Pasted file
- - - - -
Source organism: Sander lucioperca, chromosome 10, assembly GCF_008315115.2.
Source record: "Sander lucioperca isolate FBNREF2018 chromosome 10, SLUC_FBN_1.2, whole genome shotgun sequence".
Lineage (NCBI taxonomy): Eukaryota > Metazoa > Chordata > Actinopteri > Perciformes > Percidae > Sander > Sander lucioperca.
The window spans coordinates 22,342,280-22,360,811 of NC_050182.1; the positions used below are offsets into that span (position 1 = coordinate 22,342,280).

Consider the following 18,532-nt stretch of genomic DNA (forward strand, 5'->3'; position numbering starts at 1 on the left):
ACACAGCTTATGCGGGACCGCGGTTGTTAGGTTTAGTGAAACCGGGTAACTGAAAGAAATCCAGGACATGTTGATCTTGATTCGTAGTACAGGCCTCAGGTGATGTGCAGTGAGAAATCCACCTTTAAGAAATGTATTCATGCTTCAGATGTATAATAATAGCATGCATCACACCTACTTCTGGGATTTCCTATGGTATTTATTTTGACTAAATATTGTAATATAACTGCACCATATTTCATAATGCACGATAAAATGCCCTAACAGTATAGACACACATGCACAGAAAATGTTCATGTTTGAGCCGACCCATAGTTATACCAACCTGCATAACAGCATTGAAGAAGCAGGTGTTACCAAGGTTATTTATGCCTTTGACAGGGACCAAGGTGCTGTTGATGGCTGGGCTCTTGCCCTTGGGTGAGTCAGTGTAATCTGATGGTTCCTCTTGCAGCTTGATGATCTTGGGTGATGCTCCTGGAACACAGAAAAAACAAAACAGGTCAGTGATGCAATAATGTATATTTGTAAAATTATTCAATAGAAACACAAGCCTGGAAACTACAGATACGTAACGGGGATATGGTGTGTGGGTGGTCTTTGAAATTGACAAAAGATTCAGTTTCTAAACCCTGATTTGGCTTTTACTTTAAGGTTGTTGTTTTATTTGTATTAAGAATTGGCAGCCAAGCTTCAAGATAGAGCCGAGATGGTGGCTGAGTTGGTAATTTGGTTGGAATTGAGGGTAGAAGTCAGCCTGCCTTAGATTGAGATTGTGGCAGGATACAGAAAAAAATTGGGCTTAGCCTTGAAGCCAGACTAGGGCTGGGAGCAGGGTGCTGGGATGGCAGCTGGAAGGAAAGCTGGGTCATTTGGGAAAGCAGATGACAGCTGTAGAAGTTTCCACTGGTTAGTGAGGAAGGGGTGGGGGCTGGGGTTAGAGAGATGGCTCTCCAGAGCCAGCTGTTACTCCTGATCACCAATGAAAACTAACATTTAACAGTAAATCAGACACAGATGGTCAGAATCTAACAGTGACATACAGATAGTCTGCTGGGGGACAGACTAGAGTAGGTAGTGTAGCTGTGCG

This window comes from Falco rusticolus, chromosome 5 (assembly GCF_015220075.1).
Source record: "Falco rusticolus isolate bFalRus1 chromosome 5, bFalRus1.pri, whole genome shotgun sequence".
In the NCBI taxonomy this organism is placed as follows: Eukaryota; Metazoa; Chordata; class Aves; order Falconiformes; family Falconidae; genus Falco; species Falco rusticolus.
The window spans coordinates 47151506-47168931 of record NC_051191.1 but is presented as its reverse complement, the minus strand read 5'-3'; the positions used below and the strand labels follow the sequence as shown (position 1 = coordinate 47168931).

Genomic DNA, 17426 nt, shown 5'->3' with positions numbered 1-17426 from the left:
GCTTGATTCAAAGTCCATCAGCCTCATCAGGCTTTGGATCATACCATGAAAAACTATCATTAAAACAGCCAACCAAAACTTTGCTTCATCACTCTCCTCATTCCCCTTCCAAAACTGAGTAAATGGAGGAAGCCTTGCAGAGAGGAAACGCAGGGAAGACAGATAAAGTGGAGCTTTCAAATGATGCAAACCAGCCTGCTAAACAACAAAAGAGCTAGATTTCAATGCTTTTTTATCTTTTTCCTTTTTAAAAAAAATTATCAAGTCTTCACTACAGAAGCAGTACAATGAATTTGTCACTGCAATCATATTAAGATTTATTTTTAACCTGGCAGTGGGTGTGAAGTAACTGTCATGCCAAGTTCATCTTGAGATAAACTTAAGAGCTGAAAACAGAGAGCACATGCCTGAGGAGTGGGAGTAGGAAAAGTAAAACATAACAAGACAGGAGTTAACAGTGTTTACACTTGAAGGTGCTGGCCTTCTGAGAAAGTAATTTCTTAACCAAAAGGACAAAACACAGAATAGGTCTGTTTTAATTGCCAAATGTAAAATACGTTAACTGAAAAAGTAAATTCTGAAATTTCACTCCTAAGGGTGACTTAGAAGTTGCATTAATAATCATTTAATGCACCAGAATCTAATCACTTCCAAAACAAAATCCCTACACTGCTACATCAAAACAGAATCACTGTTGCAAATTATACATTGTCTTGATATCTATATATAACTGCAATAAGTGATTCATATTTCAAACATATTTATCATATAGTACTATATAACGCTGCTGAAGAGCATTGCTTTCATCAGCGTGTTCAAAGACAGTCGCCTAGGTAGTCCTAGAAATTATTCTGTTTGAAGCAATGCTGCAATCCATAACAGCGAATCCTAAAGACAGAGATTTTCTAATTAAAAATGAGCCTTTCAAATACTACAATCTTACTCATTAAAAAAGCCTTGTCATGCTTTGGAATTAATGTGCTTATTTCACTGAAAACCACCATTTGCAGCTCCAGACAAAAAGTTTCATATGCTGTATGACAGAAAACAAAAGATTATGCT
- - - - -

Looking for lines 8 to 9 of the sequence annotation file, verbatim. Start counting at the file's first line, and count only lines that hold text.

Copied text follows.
Source record: "Falco rusticolus isolate bFalRus1 chromosome 5, bFalRus1.pri, whole genome shotgun sequence".
In the NCBI taxonomy this organism is placed as follows: Eukaryota; Metazoa; Chordata; class Aves; order Falconiformes; family Falconidae; genus Falco; species Falco rusticolus.